Video Transcript of Hearing Testimony (RealPlayer, Running Time: 2 hours 23 minutes):

http://www.senate.gov/~aging/000605.ram

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VII. Websites of Interest:

22. RESEARCH HIGHLIGHTS ON THE ECONOMICS AND DEMOGRAPHY OF AGING: The National Institute on Aging produces, and the Institute for Social Research at the University of Michigan maintains this site, which is the archive of this irregular periodical, which highlights ongoing research activity at the ten NIA sponsored research centers on the demography and economics of aging (University of California-Berkeley, University of Chicago, Duke University, University of Michigan, National Bureau of Economic Research, University of Pennsylvania, Rand Corporation, Stanford University, University of Southern California/University of California-Los Angeles, and the University of Wisconsin.). Issue No. 7 (May 2000), "The Health and Retirement Study Part I - History and Overview," has recently been released. All issues are in .pdf format.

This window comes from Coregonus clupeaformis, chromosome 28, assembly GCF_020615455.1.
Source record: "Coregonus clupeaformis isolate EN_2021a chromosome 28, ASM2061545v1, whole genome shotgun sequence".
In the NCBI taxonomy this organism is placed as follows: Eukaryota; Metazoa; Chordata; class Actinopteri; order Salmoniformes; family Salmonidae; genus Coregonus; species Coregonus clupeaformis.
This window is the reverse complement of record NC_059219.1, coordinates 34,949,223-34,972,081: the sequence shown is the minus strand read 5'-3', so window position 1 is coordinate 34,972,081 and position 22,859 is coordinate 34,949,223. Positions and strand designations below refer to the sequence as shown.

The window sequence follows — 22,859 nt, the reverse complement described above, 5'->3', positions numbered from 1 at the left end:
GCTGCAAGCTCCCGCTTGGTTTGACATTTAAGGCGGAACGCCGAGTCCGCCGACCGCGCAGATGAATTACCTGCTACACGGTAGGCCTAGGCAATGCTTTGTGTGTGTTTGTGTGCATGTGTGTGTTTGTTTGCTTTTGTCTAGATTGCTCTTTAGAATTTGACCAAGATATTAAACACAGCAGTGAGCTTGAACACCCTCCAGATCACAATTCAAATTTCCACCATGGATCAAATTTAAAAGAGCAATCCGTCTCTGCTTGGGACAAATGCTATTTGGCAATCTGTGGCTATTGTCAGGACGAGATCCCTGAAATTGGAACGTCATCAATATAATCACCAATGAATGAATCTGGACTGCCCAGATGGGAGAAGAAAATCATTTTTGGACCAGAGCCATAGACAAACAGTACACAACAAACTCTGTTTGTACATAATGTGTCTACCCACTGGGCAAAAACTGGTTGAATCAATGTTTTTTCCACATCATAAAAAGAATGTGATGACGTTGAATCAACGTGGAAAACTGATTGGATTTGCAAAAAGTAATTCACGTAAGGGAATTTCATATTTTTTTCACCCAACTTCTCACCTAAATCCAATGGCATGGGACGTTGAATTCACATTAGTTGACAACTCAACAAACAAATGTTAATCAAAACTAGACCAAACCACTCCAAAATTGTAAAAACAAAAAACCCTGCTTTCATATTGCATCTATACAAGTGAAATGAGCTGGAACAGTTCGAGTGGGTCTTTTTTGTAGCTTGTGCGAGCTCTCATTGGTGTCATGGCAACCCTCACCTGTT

http://www.psc.isr.umich.edu/agingmeta/res_high.html
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23. INTERNET INFORMATION NOTES ADDITION: The Administration on Aging National Aging Information Center has added the following new sections to its Internet Information Notes metasite (discussed in CAAR #1, Sep. 16, 1999

http://www.ssc.wisc.edu/cdha/caar/caar1-september-16-1999.htm

item #16).

A. Careers in Aging

http://www.aoa.dhhs.gov/NAIC/Notes/careersinaging.html

B. Gambling and Older Adults

http://www.aoa.dhhs.gov/NAIC/Notes/gambling&olderadults.html

C. Hearing Loss and Older Adults

http://www.aoa.dhhs.gov/NAIC/Notes/hearingloss.html

Internet Information Notes:

http://www.aoa.gov/NAIC/Notes/


Jack Solock
Data Librarian--Center for Demography and Ecology and Center for Demography of Health and Aging
4470 Social Science
University of Wisconsin-Madison
Madison, WI 53706
608-262-9827
jsolock@ssc.wisc.edu